Points of View

Investing in Human Capital Will Pay Dividends for All

Tammy Britton

Technological advances and disruptions are accelerating change in industries across all sectors, with workers and employers alike feeling the effects. While predicting the workplace of tomorrow can be difficult, it is certain that the landscape is changing.

 

How can workers and employers navigate that disruption and uncertainty?

One approach, as noted by The Aspen Institute, will be to invest in the human capital of workers. Human capital consists of the knowledge, skills, and abilities held by a worker that provide value to an organization – particularly value that isn’t easily automated.

 

Employer initiatives with policy support

Like many difficult problems, increasing investment in human capital will require a multilayer, cross-sector approach. Businesses will need to upskill and reskill their employees. Public policy will need to come alongside to support those efforts for them to be effective.

 

According to The Aspen Institute’s Future of Work Initiative, there is a lot to consider: 


·Opportunity cost of training: How can employers best balance the cost vs. investment value? And how can employees continue to upskill without taking on financial burdens or sacrificing work/life balance? 


·Targeted incentives: How and when are incentives most effectively targeted to employers? To their workers? 


·Data-informed policy: Decisions must be data-driven and responsive to the needs of the local economy and workforce.

 

Successful models exist

Consideration of existing or proposed models can help employers and policymakers chart a course for intentional investment in human capital. The good news is that successful solutions and proposals already exist. Examples include:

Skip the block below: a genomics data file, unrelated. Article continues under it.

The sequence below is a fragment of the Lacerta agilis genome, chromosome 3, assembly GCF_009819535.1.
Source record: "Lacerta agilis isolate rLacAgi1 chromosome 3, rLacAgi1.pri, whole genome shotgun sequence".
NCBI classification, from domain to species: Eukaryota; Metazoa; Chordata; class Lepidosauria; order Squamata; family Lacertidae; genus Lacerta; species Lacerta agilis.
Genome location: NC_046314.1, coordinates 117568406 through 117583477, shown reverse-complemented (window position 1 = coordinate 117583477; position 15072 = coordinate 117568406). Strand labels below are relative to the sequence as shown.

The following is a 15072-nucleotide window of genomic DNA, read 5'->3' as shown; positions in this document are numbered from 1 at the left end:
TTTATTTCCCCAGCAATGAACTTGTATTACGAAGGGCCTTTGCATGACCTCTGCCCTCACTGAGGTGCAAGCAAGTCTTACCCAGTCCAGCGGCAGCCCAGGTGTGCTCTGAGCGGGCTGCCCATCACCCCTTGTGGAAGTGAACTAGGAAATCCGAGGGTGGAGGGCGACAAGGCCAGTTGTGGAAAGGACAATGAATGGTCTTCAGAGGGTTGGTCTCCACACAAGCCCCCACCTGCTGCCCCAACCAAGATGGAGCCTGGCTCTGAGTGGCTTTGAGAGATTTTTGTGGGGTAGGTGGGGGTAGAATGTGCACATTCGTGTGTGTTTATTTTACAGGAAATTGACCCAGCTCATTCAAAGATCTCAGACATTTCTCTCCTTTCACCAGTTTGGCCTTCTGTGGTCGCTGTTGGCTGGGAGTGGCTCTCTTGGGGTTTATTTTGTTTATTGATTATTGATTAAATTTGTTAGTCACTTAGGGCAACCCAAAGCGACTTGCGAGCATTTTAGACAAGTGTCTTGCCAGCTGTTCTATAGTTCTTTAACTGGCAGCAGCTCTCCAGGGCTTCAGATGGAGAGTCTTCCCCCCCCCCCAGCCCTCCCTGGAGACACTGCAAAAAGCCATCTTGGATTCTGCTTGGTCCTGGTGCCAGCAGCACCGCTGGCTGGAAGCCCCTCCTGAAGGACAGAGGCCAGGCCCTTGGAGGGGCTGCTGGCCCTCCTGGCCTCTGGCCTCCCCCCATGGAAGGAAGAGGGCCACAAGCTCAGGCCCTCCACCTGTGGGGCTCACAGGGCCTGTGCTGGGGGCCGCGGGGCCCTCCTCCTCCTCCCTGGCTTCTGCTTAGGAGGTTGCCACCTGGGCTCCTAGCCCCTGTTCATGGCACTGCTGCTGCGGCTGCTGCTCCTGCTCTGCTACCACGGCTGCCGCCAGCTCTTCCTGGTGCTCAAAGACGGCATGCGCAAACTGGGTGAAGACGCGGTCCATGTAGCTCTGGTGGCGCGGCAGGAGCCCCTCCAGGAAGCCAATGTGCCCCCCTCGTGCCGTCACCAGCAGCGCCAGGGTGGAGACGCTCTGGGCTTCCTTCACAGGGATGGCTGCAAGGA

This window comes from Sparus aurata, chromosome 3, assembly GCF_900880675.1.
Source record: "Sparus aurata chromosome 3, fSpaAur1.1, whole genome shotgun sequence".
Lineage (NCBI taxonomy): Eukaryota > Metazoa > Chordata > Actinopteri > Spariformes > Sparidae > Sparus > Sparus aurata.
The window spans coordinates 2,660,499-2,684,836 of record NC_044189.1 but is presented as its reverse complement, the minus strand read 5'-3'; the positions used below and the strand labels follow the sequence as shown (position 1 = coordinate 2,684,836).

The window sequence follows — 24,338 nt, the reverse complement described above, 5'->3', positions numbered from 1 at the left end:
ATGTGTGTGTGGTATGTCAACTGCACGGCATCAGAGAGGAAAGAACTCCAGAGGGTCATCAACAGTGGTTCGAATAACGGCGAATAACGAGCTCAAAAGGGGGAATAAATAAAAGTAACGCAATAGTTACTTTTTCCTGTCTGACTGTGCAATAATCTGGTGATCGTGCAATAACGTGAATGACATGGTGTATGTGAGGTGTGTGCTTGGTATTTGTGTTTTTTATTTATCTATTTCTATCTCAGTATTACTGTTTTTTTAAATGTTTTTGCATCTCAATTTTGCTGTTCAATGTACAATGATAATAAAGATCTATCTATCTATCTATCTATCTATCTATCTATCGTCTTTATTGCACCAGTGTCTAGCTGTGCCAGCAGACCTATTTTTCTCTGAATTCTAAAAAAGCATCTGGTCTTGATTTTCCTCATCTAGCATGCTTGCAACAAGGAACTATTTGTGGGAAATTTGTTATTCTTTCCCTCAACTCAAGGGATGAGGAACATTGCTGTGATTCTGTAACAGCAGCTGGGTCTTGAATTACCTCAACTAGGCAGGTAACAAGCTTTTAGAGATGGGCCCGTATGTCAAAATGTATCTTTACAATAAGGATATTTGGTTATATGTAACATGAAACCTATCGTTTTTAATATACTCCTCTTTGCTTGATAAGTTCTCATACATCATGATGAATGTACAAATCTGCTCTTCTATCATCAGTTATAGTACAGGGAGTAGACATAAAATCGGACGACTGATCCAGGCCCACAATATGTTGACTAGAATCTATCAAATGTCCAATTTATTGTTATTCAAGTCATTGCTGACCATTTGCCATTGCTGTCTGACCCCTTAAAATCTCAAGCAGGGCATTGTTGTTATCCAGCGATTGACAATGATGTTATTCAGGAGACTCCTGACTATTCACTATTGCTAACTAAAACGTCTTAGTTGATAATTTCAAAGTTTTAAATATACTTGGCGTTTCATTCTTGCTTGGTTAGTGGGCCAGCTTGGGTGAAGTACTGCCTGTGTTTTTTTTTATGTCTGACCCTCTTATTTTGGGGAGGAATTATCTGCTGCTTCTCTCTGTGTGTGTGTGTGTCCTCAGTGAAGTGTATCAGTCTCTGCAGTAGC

·Worker Training Tax Credits: Modeled after the R&D Tax Credit, this proposal “would target resources to training low- and moderate-income workers.” 


·Tuition Reimbursement and Training Accounts: Employer-sponsored tuition reimbursements are an attractive option to offset training costs. Another new idea, training accounts, are funded by the employer, worker, and government. (Aspen Institute


·Employer Resource Networks and Business Resource Networks: These networks pool employer resources to support retention, staff development, and economic self-sufficiency. According to the W.E. Upjohn Institute, this model is particularly successful with small and mid-sized employers.

 

In Michigan, talent proposals for investment in education and skills attainment are being developed. For example, Gov. Gretchen Whitmer proposed the MI Opportunity Scholarship and the Michigan Reconnect Program. While those options are not yet available, Michigan workers and employers already have access to multiple existing sources of funding for worker training. One employer-led option includes the highly successful Going PRO Talent Fund, which brought $9.5 million training dollars to West Michigan in 2018.

 

Investment in the future

Increasing the knowledge, skills, and abilities of workers will be an effective avenue for employers striving to stay on top of technological advances.

 

Having staff that are equipped for flexibility and committed to lifelong learning is an invaluable asset when considering the future of work. As the Society for Human Resource Management has observed, investment in human capital is valuable not only to the leaders of today. It also creates the leaders of tomorrow. 


What are your ideas for investing in human capital? Do you have predictions for the workplace of the future? Let us know on Twitter, Facebook, or LinkedIn.